What's the scoop on ambitious community garden projects? I've been thinking about how one could establish a community garden without dedicated land in a neighborhood by crowdfunding small gardens for everyone that have to donate part of the food produced to the community at large, homeless folks etc. "we'll set up a garden for you, but you have to give 50% of the produce to the project" tenants and people with limited space could put pots on the edges of pavement space, etc

Like if we're talking about a rapid transition to local food being vital, this seems like a very useful tactic

@maymeadowlark Interesting idea! You could pair that with a seed library, tool share, community composting, etc. to distribute as much of the load as possible

Have you heard of Food Not Lawns?

@socalledunitedstates @maymeadowlark Food Not Lawns is a really great project, but I mostly hear about it in context of it butting against city codes or HOA rules. I wonder if there's a way to start local seed libraries and make sure that materials stayed organized?

@jinxedlucky @maymeadowlark If we're talking about neighborhood-scale, it could just be someone with a little extra space in their groj

@jinxedlucky @socalledunitedstates that's why i'm so interested in minigardens specifically, because spreading out the "land" so to speak seems like an effective tactic for bypassing fussy neighborhood associations, landlords, city codes, etc.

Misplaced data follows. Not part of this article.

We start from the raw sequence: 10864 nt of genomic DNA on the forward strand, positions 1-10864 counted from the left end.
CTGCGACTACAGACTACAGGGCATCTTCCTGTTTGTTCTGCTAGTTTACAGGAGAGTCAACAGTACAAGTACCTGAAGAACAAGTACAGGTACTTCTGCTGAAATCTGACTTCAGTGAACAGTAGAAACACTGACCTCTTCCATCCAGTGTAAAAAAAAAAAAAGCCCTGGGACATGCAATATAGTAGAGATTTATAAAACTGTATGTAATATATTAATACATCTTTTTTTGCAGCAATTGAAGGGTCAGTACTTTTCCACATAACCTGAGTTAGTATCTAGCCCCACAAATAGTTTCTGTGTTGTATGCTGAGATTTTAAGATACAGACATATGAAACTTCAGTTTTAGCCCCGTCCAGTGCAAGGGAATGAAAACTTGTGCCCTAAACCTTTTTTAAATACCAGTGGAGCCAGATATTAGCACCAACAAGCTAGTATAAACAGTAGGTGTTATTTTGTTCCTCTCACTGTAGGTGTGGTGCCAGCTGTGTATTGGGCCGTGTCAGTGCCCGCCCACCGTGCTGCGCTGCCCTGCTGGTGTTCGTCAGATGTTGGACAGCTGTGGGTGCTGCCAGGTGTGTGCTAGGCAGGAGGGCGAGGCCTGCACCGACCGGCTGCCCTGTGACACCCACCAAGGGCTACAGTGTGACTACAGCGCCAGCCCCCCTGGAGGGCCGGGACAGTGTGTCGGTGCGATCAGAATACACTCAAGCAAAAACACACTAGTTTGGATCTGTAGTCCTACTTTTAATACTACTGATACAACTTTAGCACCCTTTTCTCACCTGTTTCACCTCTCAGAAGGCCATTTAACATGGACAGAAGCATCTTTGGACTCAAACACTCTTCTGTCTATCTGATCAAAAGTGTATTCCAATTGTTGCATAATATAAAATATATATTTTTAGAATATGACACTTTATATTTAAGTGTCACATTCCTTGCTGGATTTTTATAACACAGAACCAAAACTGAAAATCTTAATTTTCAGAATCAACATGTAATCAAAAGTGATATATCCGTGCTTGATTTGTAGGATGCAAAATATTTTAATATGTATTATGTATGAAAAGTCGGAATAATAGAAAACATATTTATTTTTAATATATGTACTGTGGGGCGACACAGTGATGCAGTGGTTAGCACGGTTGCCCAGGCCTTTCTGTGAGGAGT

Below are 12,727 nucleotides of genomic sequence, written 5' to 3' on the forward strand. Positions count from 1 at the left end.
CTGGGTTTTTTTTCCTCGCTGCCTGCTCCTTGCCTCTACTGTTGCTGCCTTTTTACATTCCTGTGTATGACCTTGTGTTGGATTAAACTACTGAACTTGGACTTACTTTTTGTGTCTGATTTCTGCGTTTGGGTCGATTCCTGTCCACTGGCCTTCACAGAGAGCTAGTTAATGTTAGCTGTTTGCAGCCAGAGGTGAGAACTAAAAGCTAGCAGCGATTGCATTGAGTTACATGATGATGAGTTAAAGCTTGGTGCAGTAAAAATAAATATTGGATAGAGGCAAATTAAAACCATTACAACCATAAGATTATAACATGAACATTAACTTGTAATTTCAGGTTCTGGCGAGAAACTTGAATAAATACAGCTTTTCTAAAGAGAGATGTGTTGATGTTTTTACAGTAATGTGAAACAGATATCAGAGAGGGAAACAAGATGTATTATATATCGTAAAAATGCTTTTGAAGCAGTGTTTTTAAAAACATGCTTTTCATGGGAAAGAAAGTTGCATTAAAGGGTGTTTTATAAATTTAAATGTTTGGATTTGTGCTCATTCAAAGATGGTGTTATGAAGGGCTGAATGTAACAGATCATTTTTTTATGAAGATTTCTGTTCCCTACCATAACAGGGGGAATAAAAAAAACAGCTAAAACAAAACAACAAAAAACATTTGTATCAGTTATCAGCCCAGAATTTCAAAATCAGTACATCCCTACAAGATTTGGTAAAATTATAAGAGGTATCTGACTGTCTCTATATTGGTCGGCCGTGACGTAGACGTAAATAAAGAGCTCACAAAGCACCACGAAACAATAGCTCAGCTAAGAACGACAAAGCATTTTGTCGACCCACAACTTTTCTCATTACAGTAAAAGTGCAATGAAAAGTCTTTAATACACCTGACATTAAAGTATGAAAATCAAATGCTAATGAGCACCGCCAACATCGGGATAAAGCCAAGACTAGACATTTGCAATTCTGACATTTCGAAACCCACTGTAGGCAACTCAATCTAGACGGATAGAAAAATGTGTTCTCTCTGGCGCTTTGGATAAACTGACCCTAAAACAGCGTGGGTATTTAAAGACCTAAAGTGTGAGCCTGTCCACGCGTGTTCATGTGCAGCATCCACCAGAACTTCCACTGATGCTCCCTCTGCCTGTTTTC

@socalledunitedstates no but looking it up it seems rather close to what i'm looking for, thanks! I wonder what tactics they use, and if they are effective at encouraging people not totally invested in the cause to participate, which I think is probably essential for rapid growth

@maymeadowlark closest thing I know of, aside from Food not Lawns, is this - - the hardest part is actually getting people to do the labor, even in a traditional community garden.

@planty getting manpower is always gonna a pain in the butt, isn't it, haha. I think assigning harder crops to more experienced folks, emphasizing the social aspect of it, and giving folks a portion of the garden for personal use and experimenting will help.

@maymeadowlark Basic gardening education is a HUGE part of it, b/c avid/experienced gardeners will likely already be using their space. Many foodbanks (in the US at least) already do have programs where they work with local community gardens, and parts of the harvest go to the foodbanks. Some church gardens do as well.

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